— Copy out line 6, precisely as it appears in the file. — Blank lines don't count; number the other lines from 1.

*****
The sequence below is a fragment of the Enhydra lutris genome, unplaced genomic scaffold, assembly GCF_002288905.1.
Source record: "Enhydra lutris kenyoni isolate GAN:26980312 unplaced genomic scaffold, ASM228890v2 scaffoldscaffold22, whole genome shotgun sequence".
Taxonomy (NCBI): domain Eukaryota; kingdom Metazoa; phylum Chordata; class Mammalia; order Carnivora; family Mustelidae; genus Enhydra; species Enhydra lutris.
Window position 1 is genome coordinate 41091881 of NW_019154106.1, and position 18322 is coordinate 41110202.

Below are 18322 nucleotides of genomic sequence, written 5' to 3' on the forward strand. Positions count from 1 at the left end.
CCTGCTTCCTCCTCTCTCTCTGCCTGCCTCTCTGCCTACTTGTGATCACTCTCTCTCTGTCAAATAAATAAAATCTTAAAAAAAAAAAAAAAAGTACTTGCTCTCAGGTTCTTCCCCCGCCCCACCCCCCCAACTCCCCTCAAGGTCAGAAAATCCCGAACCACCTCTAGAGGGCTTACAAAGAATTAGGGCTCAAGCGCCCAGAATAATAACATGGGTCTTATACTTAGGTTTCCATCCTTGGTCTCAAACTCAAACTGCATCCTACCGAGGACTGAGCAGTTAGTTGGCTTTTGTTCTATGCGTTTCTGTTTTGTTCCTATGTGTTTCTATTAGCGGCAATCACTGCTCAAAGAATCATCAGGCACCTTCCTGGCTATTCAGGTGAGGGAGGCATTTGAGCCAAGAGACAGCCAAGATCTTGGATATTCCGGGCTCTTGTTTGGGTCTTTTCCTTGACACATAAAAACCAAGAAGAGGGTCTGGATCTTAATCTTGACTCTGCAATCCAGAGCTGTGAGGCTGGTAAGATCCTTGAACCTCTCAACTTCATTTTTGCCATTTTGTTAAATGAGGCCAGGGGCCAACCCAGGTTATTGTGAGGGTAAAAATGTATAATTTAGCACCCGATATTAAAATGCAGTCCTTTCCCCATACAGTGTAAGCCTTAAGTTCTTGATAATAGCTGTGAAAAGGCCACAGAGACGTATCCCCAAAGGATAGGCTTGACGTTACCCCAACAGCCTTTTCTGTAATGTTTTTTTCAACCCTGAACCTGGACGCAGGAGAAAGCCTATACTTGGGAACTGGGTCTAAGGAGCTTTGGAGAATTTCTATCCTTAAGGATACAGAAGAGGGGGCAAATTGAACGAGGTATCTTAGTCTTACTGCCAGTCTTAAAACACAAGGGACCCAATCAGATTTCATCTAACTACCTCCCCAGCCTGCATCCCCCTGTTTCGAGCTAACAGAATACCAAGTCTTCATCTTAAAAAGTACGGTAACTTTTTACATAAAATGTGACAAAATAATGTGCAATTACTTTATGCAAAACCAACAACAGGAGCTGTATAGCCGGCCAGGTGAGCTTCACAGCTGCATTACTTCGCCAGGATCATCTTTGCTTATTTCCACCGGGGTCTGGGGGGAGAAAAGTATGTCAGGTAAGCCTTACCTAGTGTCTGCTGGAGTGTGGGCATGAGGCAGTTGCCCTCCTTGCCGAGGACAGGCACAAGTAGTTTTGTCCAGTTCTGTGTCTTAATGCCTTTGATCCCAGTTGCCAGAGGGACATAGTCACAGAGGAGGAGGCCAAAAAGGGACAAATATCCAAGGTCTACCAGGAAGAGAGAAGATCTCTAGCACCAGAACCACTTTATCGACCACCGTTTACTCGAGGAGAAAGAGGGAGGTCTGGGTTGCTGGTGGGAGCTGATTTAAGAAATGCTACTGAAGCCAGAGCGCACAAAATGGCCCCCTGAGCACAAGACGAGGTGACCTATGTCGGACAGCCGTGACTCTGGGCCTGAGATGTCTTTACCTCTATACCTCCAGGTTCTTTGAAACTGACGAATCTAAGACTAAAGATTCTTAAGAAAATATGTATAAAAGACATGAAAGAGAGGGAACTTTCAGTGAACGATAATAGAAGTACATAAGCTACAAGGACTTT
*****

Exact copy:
CCTGCTTCCTCCTCTCTCTCTGCCTGCCTCTCTGCCTACTTGTGATCACTCTCTCTCTGTCAAATAAATAAAATCTTAAAAAAAAAAAAAAAAGTACTTGCTCTCAGGTTCTTCCCCCGCCCCACCCCCCCAACTCCCCTCAAGGTCAGAAAATCCCGAACCACCTCTAGAGGGCTTACAAAGAATTAGGGCTCAAGCGCCCAGAATAATAACATGGGTCTTATACTTAGGTTTCCATCCTTGGTCTCAAACTCAAACTGCATCCTACCGAGGACTGAGCAGTTAGTTGGCTTTTGTTCTATGCGTTTCTGTTTTGTTCCTATGTGTTTCTATTAGCGGCAATCACTGCTCAAAGAATCATCAGGCACCTTCCTGGCTATTCAGGTGAGGGAGGCATTTGAGCCAAGAGACAGCCAAGATCTTGGATATTCCGGGCTCTTGTTTGGGTCTTTTCCTTGACACATAAAAACCAAGAAGAGGGTCTGGATCTTAATCTTGACTCTGCAATCCAGAGCTGTGAGGCTGGTAAGATCCTTGAACCTCTCAACTTCATTTTTGCCATTTTGTTAAATGAGGCCAGGGGCCAACCCAGGTTATTGTGAGGGTAAAAATGTATAATTTAGCACCCGATATTAAAATGCAGTCCTTTCCCCATACAGTGTAAGCCTTAAGTTCTTGATAATAGCTGTGAAAAGGCCACAGAGACGTATCCCCAAAGGATAGGCTTGACGTTACCCCAACAGCCTTTTCTGTAATGTTTTTTTCAACCCTGAACCTGGACGCAGGAGAAAGCCTATACTTGGGAACTGGGTCTAAGGAGCTTTGGAGAATTTCTATCCTTAAGGATACAGAAGAGGGGGCAAATTGAACGAGGTATCTTAGTCTTACTGCCAGTCTTAAAACACAAGGGACCCAATCAGATTTCATCTAACTACCTCCCCAGCCTGCATCCCCCTGTTTCGAGCTAACAGAATACCAAGTCTTCATCTTAAAAAGTACGGTAACTTTTTACATAAAATGTGACAAAATAATGTGCAATTACTTTATGCAAAACCAACAACAGGAGCTGTATAGCCGGCCAGGTGAGCTTCACAGCTGCATTACTTCGCCAGGATCATCTTTGCTTATTTCCACCGGGGTCTGGGGGGAGAAAAGTATGTCAGGTAAGCCTTACCTAGTGTCTGCTGGAGTGTGGGCATGAGGCAGTTGCCCTCCTTGCCGAGGACAGGCACAAGTAGTTTTGTCCAGTTCTGTGTCTTAATGCCTTTGATCCCAGTTGCCAGAGGGACATAGTCACAGAGGAGGAGGCCAAAAAGGGACAAATATCCAAGGTCTACCAGGAAGAGAGAAGATCTCTAGCACCAGAACCACTTTATCGACCACCGTTTACTCGAGGAGAAAGAGGGAGGTCTGGGTTGCTGGTGGGAGCTGATTTAAGAAATGCTACTGAAGCCAGAGCGCACAAAATGGCCCCCTGAGCACAAGACGAGGTGACCTATGTCGGACAGCCGTGACTCTGGGCCTGAGATGTCTTTACCTCTATACCTCCAGGTTCTTTGAAACTGACGAATCTAAGACTAAAGATTCTTAAGAAAATATGTATAAAAGACATGAAAGAGAGGGAACTTTCAGTGAACGATAATAGAAGTACATAAGCTACAAGGACTTT